Nothing beats leaving naturally occurring habitats intact to carry out their normal ecosystem functions.
Rocky platform, Tathra NSW, and saltmarsh and mangroves, Merimbula Lake NSW
Habitats with vegetation such as saltmarshes, mangroves and seagrasses are core elements of the coastal fringe. Historically, saltmarsh has been considered by many as boggy swamps, and the importance of this habitat overlooked. Saltmarsh is term used for a suite salt tolerant plants that occupy the upper end of the tidal range and are inundated on the highest high tides.
Saltmarsh at low tide and high tide, Taylors Beach NSW
Saltmarsh provides essential habitat for fish, especially juvenile and smaller fish species, including commercially and recreationally important species such as Yellowfin Bream and Mullet. Saltmarsh supports large numbers of invertebrates including crabs, prawns and various insects, which are an important food source for birds and finfish. Saltmarsh protects estuary foreshores from the direct energy of wind and waves whilst also acting as a buffer between the land and water, helping to maintain water quality by soaking up nutrients and capturing sediment from runoff. In addition, saltmarsh, along with other marine plants, are carbon sinks and can store large quantities of carbon in the plants and in the sediment below them. This carbon, known as ‘blue carbon’, can be stored for thousands of years.
In the past, mangrove forests have also been considerably undervalued. With enhanced understanding we are now realising the true value of this essential coastal habitat. Mangroves provide shelter for the juveniles and adults of many fish species such as Whiting, Luderick and Flathead and invertebrates such as prawns and crabs. Mangroves also provide important roosting habitat for birds and microbats. Mangrove trees are an important food source for many species, providing leaves and seeds for small animals, fungi and bacteria. Mangrove forests act to dampen the effect of wind and wave action on the shoreline, creating a natural breakwater, protecting estuary banks from erosion. The forest also acts as a natural buffer between the land and marine waters; trapping contaminants and sediments in runoff and helping to maintain water quality. Watch mangroves protect the shoreline from wave erosion in a scale model below.
Wave action is dampened by mangrove forest. Dense mangroves, Karuah River NSW
Seagrasses provide a number of key functions in the estuary. Seagrass encourages the build-up of bottom sediments, thereby improving water quality and clarity. Seagrass leaves provide a surface for epiphytes such as algae to grow, which can aid in sediment collection and provide a food source for herbivores. Seagrass also provides habitat for juvenile and adult fish, some of which may live in seagrass habitats for all or part of their life cycle. Seagrasses contribute organic matter to aquatic food webs; supporting bacteria, fungi and invertebrates such as crustaceans, molluscs and worms, which in turn, are consumed by fish.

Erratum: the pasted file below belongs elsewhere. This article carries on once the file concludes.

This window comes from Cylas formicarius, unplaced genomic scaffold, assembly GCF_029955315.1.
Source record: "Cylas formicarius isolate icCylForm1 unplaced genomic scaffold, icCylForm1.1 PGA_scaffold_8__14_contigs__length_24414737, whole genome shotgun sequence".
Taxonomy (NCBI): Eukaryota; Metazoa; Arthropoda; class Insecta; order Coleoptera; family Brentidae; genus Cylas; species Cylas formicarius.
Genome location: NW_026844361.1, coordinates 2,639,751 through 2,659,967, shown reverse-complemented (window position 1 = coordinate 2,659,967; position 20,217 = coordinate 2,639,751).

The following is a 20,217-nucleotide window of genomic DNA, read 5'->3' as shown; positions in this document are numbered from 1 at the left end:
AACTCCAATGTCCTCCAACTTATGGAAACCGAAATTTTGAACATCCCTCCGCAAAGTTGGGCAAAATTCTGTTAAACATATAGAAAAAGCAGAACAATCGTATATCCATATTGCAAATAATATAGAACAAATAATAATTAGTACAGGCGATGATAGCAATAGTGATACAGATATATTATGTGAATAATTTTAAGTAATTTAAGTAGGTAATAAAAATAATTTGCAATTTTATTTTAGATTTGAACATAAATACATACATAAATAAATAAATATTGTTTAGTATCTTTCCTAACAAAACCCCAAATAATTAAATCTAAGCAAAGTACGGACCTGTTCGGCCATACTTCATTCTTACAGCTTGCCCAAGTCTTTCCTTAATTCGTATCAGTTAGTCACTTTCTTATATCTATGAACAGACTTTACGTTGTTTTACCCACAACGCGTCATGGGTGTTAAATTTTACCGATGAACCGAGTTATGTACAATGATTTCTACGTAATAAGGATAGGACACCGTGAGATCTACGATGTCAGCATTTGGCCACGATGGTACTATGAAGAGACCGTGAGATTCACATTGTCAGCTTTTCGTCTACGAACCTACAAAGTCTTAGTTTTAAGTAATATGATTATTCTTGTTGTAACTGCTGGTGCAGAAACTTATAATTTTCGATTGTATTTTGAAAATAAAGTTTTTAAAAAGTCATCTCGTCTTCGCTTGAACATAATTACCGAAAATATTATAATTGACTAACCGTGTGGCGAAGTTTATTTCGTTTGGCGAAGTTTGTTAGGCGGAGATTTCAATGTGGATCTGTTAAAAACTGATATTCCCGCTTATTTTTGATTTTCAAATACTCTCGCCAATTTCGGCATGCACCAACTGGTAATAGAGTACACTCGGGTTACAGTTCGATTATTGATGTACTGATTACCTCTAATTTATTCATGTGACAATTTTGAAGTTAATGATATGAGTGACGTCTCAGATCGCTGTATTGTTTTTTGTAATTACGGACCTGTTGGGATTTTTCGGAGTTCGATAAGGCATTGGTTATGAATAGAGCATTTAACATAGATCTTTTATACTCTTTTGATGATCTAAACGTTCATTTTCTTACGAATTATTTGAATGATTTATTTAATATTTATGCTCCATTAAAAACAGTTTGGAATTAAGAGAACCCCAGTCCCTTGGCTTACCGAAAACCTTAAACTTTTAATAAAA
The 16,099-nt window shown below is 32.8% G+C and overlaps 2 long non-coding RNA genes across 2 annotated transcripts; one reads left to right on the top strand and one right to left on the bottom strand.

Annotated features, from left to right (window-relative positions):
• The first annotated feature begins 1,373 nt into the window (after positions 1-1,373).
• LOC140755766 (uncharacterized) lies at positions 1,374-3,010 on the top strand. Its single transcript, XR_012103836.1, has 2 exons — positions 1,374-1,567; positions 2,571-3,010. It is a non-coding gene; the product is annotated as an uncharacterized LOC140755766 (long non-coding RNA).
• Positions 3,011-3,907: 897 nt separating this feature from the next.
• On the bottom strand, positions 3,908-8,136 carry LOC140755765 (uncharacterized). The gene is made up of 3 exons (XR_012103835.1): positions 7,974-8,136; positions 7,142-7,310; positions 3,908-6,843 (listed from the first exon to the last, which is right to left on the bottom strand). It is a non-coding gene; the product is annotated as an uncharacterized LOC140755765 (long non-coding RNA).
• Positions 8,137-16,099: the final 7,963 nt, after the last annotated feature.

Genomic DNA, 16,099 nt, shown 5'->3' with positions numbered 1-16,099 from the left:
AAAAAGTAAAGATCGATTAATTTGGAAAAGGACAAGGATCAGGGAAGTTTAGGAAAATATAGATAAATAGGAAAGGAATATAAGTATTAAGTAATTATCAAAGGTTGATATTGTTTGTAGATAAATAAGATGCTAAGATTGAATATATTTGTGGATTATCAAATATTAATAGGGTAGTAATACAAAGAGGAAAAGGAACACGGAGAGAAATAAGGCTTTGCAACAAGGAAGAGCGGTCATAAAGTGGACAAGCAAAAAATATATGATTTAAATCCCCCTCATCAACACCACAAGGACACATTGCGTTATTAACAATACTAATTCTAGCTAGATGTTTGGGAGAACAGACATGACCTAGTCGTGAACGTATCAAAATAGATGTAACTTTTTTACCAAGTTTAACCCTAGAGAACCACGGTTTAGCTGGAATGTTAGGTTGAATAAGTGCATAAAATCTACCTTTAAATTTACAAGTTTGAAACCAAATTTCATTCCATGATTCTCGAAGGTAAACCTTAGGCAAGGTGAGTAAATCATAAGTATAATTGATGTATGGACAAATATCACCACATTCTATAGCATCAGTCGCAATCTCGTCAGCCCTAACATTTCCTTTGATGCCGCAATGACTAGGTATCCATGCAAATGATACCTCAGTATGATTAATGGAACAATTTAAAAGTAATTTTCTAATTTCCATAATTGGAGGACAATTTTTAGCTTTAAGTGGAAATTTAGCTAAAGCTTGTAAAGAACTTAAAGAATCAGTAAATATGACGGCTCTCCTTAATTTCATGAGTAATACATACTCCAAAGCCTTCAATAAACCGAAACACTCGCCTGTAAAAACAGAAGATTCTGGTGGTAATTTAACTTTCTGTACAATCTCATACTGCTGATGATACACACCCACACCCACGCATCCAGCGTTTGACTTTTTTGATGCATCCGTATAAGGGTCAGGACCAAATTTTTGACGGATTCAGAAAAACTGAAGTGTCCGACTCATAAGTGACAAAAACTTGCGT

Bream over Strapweed. Image credit: David Harasti
Strapweed (Posidonia australis), Paddleweed (Halophila sp.), Eelgrass (Zostra sp.)
Other important coastal habitats include rocky habitat and habitat with no vegetation, such as soft sediments (e.g. sand and mud). Rocky habitat such as naturally occurring rocky reefs and rock platforms, indented with numerous habitat features such as rock pools and crevices, support a wide array of marine plants and animals including molluscs, crustaceans, fish and algae. These hardy creatures use the varied surface to help survive the unique stresses of this exposed environment including inundation by high tide and drying out by low tide twice a day. Muddy and sandy sediments are the most common habitats in estuaries. They support a range of bottom-dwelling animals and plants including molluscs, crustaceans and polychaetes and micro-organisms such as algae. These microorganisms are a source of food and play a key role in the cycle of nutrients in the estuary.
Rocky platform, mud flat, intertidal algae (Neptunes necklace), soldier crabs (top) and periwinkle snails (bottom)
The installation of marine infrastructure has, in some areas, completely removed these key habitat features from the system or greatly reduced their function and ability to support native species. Where the construction of marine infrastructure is unavoidable, incorporating fish friendly features into those structures will help support marine plants and animals and provide some of the function of lost habitats.
|Organisation||NSW Department of Primary Industries (Fisheries)|
Scott Nichols ph:(02) 6626 1396 e: firstname.lastname@example.org
|Funding Body||NSW Environmental Trust|